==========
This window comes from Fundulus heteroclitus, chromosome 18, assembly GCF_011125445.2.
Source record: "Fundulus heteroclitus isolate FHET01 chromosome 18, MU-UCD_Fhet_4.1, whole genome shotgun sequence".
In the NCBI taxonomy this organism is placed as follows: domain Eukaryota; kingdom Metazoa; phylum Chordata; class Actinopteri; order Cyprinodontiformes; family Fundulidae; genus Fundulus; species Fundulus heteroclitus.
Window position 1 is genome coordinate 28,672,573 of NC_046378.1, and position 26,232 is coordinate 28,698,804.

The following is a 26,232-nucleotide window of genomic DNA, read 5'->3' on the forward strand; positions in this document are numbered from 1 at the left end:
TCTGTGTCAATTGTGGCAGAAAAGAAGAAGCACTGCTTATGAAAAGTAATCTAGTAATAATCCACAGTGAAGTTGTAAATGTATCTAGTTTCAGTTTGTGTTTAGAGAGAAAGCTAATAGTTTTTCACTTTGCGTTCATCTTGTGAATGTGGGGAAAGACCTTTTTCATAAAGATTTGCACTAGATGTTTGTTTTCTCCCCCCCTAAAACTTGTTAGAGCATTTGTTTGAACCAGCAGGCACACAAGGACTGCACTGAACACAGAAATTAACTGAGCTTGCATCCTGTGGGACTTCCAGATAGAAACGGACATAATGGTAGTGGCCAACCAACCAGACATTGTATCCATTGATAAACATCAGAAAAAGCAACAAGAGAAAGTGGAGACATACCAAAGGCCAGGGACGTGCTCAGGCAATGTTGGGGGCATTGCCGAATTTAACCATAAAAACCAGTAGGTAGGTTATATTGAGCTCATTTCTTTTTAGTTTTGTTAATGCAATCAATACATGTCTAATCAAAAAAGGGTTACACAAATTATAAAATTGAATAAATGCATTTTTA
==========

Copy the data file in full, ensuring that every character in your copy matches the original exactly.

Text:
This window comes from Fundulus heteroclitus, chromosome 18, assembly GCF_011125445.2.
Source record: "Fundulus heteroclitus isolate FHET01 chromosome 18, MU-UCD_Fhet_4.1, whole genome shotgun sequence".
In the NCBI taxonomy this organism is placed as follows: domain Eukaryota; kingdom Metazoa; phylum Chordata; class Actinopteri; order Cyprinodontiformes; family Fundulidae; genus Fundulus; species Fundulus heteroclitus.
Window position 1 is genome coordinate 28,672,573 of NC_046378.1, and position 26,232 is coordinate 28,698,804.

The following is a 26,232-nucleotide window of genomic DNA, read 5'->3' on the forward strand; positions in this document are numbered from 1 at the left end:
TCTGTGTCAATTGTGGCAGAAAAGAAGAAGCACTGCTTATGAAAAGTAATCTAGTAATAATCCACAGTGAAGTTGTAAATGTATCTAGTTTCAGTTTGTGTTTAGAGAGAAAGCTAATAGTTTTTCACTTTGCGTTCATCTTGTGAATGTGGGGAAAGACCTTTTTCATAAAGATTTGCACTAGATGTTTGTTTTCTCCCCCCCTAAAACTTGTTAGAGCATTTGTTTGAACCAGCAGGCACACAAGGACTGCACTGAACACAGAAATTAACTGAGCTTGCATCCTGTGGGACTTCCAGATAGAAACGGACATAATGGTAGTGGCCAACCAACCAGACATTGTATCCATTGATAAACATCAGAAAAAGCAACAAGAGAAAGTGGAGACATACCAAAGGCCAGGGACGTGCTCAGGCAATGTTGGGGGCATTGCCGAATTTAACCATAAAAACCAGTAGGTAGGTTATATTGAGCTCATTTCTTTTTAGTTTTGTTAATGCAATCAATACATGTCTAATCAAAAAAGGGTTACACAAATTATAAAATTGAATAAATGCATTTTTA